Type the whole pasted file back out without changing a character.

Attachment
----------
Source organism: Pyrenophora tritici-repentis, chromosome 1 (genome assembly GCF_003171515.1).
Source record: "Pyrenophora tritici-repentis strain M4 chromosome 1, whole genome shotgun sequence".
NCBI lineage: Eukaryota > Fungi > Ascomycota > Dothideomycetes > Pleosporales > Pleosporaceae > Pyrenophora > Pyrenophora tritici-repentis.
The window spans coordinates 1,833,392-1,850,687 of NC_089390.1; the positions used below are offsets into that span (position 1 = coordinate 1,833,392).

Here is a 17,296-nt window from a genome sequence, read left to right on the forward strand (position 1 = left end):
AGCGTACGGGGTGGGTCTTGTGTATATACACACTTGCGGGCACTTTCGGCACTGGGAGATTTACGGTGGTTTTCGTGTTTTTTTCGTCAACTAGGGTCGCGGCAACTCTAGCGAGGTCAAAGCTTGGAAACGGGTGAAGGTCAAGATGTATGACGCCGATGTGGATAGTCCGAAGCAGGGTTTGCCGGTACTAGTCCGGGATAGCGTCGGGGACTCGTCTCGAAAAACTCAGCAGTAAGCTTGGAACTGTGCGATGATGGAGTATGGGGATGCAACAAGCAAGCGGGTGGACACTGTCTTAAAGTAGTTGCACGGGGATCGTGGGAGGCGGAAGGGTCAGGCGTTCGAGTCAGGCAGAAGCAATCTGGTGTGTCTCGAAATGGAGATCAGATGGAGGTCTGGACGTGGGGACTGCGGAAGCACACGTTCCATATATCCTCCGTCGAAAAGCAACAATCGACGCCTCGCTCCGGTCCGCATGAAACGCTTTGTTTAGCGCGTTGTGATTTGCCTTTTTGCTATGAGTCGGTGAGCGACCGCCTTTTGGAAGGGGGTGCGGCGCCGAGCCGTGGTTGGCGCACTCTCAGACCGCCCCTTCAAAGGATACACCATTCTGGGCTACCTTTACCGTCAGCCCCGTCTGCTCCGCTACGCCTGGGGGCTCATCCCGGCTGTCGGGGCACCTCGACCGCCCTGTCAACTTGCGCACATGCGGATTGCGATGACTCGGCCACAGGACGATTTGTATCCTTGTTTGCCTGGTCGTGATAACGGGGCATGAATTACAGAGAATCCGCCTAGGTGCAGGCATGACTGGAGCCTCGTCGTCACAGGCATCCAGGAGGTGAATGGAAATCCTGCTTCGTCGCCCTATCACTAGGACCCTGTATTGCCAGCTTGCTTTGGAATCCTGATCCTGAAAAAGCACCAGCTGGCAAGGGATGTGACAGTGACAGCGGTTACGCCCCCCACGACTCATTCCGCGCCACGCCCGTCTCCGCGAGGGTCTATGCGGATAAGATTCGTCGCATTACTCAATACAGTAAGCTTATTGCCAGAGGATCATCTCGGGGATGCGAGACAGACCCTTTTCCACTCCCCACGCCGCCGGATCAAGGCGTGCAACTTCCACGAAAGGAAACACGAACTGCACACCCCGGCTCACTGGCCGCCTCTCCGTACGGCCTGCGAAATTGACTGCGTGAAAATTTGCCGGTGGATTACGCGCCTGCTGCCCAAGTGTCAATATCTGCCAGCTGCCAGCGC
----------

Source organism: Pyrenophora tritici-repentis, chromosome 1 (genome assembly GCF_003171515.1).
Source record: "Pyrenophora tritici-repentis strain M4 chromosome 1, whole genome shotgun sequence".
NCBI lineage: Eukaryota > Fungi > Ascomycota > Dothideomycetes > Pleosporales > Pleosporaceae > Pyrenophora > Pyrenophora tritici-repentis.
The window spans coordinates 1,833,392-1,850,687 of NC_089390.1; the positions used below are offsets into that span (position 1 = coordinate 1,833,392).

Here is a 17,296-nt window from a genome sequence, read left to right on the forward strand (position 1 = left end):
AGCGTACGGGGTGGGTCTTGTGTATATACACACTTGCGGGCACTTTCGGCACTGGGAGATTTACGGTGGTTTTCGTGTTTTTTTCGTCAACTAGGGTCGCGGCAACTCTAGCGAGGTCAAAGCTTGGAAACGGGTGAAGGTCAAGATGTATGACGCCGATGTGGATAGTCCGAAGCAGGGTTTGCCGGTACTAGTCCGGGATAGCGTCGGGGACTCGTCTCGAAAAACTCAGCAGTAAGCTTGGAACTGTGCGATGATGGAGTATGGGGATGCAACAAGCAAGCGGGTGGACACTGTCTTAAAGTAGTTGCACGGGGATCGTGGGAGGCGGAAGGGTCAGGCGTTCGAGTCAGGCAGAAGCAATCTGGTGTGTCTCGAAATGGAGATCAGATGGAGGTCTGGACGTGGGGACTGCGGAAGCACACGTTCCATATATCCTCCGTCGAAAAGCAACAATCGACGCCTCGCTCCGGTCCGCATGAAACGCTTTGTTTAGCGCGTTGTGATTTGCCTTTTTGCTATGAGTCGGTGAGCGACCGCCTTTTGGAAGGGGGTGCGGCGCCGAGCCGTGGTTGGCGCACTCTCAGACCGCCCCTTCAAAGGATACACCATTCTGGGCTACCTTTACCGTCAGCCCCGTCTGCTCCGCTACGCCTGGGGGCTCATCCCGGCTGTCGGGGCACCTCGACCGCCCTGTCAACTTGCGCACATGCGGATTGCGATGACTCGGCCACAGGACGATTTGTATCCTTGTTTGCCTGGTCGTGATAACGGGGCATGAATTACAGAGAATCCGCCTAGGTGCAGGCATGACTGGAGCCTCGTCGTCACAGGCATCCAGGAGGTGAATGGAAATCCTGCTTCGTCGCCCTATCACTAGGACCCTGTATTGCCAGCTTGCTTTGGAATCCTGATCCTGAAAAAGCACCAGCTGGCAAGGGATGTGACAGTGACAGCGGTTACGCCCCCCACGACTCATTCCGCGCCACGCCCGTCTCCGCGAGGGTCTATGCGGATAAGATTCGTCGCATTACTCAATACAGTAAGCTTATTGCCAGAGGATCATCTCGGGGATGCGAGACAGACCCTTTTCCACTCCCCACGCCGCCGGATCAAGGCGTGCAACTTCCACGAAAGGAAACACGAACTGCACACCCCGGCTCACTGGCCGCCTCTCCGTACGGCCTGCGAAATTGACTGCGTGAAAATTTGCCGGTGGATTACGCGCCTGCTGCCCAAGTGTCAATATCTGCCAGCTGCCAGCGC